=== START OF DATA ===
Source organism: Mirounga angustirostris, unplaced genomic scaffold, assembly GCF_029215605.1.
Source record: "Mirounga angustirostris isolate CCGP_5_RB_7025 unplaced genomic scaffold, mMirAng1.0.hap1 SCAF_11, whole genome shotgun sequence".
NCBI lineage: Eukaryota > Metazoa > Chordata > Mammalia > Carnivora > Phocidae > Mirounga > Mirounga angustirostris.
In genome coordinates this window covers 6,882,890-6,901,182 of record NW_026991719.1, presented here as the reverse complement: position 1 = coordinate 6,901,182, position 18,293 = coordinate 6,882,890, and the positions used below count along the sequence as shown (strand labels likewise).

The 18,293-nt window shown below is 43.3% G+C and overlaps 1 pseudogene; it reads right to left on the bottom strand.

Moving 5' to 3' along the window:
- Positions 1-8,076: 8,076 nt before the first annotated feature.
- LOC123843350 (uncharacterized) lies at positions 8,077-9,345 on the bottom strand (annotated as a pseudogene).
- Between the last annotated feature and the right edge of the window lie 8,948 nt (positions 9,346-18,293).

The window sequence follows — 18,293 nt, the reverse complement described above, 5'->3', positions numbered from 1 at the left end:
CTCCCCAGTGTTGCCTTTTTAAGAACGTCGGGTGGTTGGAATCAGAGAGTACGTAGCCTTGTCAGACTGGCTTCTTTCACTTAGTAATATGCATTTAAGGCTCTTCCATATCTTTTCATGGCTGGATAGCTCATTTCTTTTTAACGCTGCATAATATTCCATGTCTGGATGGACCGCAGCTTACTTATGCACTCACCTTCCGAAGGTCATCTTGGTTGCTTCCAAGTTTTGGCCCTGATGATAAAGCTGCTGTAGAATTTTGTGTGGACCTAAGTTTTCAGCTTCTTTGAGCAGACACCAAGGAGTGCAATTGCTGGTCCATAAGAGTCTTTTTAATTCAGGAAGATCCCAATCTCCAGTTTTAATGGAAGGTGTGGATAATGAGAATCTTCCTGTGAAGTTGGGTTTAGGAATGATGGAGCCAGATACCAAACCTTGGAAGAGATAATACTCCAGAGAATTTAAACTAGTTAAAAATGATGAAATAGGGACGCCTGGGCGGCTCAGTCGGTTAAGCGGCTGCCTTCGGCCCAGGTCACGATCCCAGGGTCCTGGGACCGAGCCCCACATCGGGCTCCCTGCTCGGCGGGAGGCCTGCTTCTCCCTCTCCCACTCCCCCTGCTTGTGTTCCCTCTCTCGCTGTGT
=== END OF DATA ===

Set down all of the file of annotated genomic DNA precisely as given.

Source organism: Mirounga angustirostris, unplaced genomic scaffold, assembly GCF_029215605.1.
Source record: "Mirounga angustirostris isolate CCGP_5_RB_7025 unplaced genomic scaffold, mMirAng1.0.hap1 SCAF_11, whole genome shotgun sequence".
NCBI lineage: Eukaryota > Metazoa > Chordata > Mammalia > Carnivora > Phocidae > Mirounga > Mirounga angustirostris.
In genome coordinates this window covers 6,882,890-6,901,182 of record NW_026991719.1, presented here as the reverse complement: position 1 = coordinate 6,901,182, position 18,293 = coordinate 6,882,890, and the positions used below count along the sequence as shown (strand labels likewise).

The 18,293-nt window shown below is 43.3% G+C and overlaps 1 pseudogene; it reads right to left on the bottom strand.

Moving 5' to 3' along the window:
- Positions 1-8,076: 8,076 nt before the first annotated feature.
- LOC123843350 (uncharacterized) lies at positions 8,077-9,345 on the bottom strand (annotated as a pseudogene).
- Between the last annotated feature and the right edge of the window lie 8,948 nt (positions 9,346-18,293).

The window sequence follows — 18,293 nt, the reverse complement described above, 5'->3', positions numbered from 1 at the left end:
CTCCCCAGTGTTGCCTTTTTAAGAACGTCGGGTGGTTGGAATCAGAGAGTACGTAGCCTTGTCAGACTGGCTTCTTTCACTTAGTAATATGCATTTAAGGCTCTTCCATATCTTTTCATGGCTGGATAGCTCATTTCTTTTTAACGCTGCATAATATTCCATGTCTGGATGGACCGCAGCTTACTTATGCACTCACCTTCCGAAGGTCATCTTGGTTGCTTCCAAGTTTTGGCCCTGATGATAAAGCTGCTGTAGAATTTTGTGTGGACCTAAGTTTTCAGCTTCTTTGAGCAGACACCAAGGAGTGCAATTGCTGGTCCATAAGAGTCTTTTTAATTCAGGAAGATCCCAATCTCCAGTTTTAATGGAAGGTGTGGATAATGAGAATCTTCCTGTGAAGTTGGGTTTAGGAATGATGGAGCCAGATACCAAACCTTGGAAGAGATAATACTCCAGAGAATTTAAACTAGTTAAAAATGATGAAATAGGGACGCCTGGGCGGCTCAGTCGGTTAAGCGGCTGCCTTCGGCCCAGGTCACGATCCCAGGGTCCTGGGACCGAGCCCCACATCGGGCTCCCTGCTCGGCGGGAGGCCTGCTTCTCCCTCTCCCACTCCCCCTGCTTGTGTTCCCTCTCTCGCTGTGT